Then you go to the “hard” stuff, the things that did not work, or did not work well. Be sure to explain why they did not, as best you can, and offer suggestions on how to improve them, if you can. Be tactful about it: you want the author to at least consider your suggestions.
On the other hand, three unacceptable techniques need to be called out right now.
#1: The ego-crusher. In this terrible technique, the reviewer does everything in his or her power to crush the soul of the writer. Here’s an example. I think it comes from a Marx Brothers movie, but since I haven’t been able to confirm it, I’ll make the characters generic and make no claims that the dialog is exactly correct:
Patient: “Doctor, have you decided what’s wrong with me?”
Doctor: “Indeed I have, Madam: you’re ugly.”
Patient [gasps]: “Doctor! I want a second opinion!”
Doctor: “OK, you’re stupid.”
In the context of writing, telling an author, especially a new one that they or their work are terrible is cruel and unhelpful. It’s a sign of the reviewer’s insecurity rather than the writer’s ineptitude. Do not do anything like this.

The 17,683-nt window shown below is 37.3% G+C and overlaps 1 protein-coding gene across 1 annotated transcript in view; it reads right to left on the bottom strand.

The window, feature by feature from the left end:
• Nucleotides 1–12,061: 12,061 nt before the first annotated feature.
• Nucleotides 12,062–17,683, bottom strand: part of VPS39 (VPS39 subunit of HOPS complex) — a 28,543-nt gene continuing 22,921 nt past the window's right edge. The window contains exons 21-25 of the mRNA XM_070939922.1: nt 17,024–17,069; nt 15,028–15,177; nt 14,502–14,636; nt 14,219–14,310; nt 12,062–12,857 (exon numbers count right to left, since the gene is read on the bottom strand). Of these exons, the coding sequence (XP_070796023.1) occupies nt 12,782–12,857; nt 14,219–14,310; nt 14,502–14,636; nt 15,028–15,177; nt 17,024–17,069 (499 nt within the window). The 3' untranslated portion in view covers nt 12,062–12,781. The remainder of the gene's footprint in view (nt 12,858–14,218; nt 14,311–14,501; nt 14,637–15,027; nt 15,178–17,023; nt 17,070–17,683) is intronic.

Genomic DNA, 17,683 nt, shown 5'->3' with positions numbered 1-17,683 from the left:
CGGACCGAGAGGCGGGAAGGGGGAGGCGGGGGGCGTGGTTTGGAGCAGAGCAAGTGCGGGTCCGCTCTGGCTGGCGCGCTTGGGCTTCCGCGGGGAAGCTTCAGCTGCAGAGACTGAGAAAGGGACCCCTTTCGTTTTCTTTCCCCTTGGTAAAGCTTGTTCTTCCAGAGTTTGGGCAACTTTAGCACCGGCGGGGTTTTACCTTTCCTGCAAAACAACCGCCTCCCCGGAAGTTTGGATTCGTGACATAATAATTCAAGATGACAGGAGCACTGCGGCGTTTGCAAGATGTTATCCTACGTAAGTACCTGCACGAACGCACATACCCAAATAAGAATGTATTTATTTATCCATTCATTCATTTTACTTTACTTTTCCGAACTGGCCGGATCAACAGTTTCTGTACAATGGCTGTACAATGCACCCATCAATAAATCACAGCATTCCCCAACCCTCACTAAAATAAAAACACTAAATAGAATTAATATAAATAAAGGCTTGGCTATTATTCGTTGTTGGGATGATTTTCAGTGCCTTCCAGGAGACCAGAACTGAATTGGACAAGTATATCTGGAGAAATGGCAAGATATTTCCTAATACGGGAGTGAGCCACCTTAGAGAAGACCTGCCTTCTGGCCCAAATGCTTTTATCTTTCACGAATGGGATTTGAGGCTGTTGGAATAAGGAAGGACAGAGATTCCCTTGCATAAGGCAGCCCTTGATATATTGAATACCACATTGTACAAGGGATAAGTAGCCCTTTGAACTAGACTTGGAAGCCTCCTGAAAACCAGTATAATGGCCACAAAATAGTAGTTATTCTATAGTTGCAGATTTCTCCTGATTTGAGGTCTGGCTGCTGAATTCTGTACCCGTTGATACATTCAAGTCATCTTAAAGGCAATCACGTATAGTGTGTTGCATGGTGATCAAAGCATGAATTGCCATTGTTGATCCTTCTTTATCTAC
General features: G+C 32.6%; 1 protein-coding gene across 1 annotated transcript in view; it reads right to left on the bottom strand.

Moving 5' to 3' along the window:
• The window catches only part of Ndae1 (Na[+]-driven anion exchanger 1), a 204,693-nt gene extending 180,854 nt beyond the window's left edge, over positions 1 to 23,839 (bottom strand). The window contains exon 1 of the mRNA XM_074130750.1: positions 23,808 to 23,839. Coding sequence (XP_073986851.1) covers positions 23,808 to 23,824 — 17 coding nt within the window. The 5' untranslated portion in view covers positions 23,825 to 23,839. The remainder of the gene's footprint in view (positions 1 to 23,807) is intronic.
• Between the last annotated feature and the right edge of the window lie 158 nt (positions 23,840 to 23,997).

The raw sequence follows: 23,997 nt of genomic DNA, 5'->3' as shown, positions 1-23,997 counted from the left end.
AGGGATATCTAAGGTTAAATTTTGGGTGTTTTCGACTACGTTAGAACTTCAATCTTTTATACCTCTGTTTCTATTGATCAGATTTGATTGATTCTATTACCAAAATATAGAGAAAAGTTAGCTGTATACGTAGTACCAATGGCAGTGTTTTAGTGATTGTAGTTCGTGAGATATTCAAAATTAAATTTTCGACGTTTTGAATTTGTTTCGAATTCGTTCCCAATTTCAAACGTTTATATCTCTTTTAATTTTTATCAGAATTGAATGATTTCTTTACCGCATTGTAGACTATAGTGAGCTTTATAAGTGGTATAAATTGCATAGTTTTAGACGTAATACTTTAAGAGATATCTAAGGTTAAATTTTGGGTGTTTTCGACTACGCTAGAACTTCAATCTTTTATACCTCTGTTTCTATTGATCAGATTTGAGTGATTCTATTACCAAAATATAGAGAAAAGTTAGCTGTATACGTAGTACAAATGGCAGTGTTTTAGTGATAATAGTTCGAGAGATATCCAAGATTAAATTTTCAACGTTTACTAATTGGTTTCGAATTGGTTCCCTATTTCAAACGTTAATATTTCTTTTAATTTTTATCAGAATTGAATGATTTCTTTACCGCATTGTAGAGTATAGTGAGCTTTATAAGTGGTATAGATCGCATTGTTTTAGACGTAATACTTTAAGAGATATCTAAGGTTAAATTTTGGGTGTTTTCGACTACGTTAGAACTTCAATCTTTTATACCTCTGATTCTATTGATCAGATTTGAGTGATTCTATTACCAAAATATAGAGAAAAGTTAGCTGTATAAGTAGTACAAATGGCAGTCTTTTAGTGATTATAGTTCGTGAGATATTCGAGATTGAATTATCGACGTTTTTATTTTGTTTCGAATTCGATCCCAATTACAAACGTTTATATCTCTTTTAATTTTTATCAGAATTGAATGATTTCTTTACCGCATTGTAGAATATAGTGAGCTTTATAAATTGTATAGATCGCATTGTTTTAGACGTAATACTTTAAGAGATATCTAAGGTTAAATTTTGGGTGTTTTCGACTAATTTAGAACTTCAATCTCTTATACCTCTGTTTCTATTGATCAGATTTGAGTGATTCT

#2: The fog. In this technique, the reviewer says nothing meaningful for fear of crushing the writer’s fragile ego. For example: “Oh, it was fine.” Or, “Gee, I wouldn’t, you know….” This kind of response provides no meaningful information, and so is a waste of everyone’s time. Writers need to learn how to take both critique and criticism. It’s better to get critiqued by their friends, long before a piece is published, than to get nuked in one-star reviews afterwards. Empty words do not help the writer develop the rhino skin they’re going to need. Critique needs to be honest, but delivered with tact and respect.
#3: The liar. Related to #2, the reviewer lies rather than say anything that might be construed as being even the slightest bit critical: “It’s perfect. Don’t change a thing.” In a group setting, the lie will be revealed for what it is—and the liar for what they are—in short order. Sucking up to another writer, even an experienced one, is not what they need and, we hope, what they want. Don’t do it.
Starting with the next post, I’ll offer a series of questions you can ask yourself as you read a work in order to provide the author with useful feedback. Every one of them describes a technique, but each one will give you insights into how to review a particular aspect of a work.
Last thing: giving good critique is not natural for most people. It’s a learned skill. It takes time and practice. Besides applying what you learn from these posts, listen carefully to how the other members of your group do it. Learn from what they do well—and not so well. There’s one more benefit: learning how to critique others’ work will also help you evaluate and edit your own. You’ll be come a better writer while you’re helping other writers improve.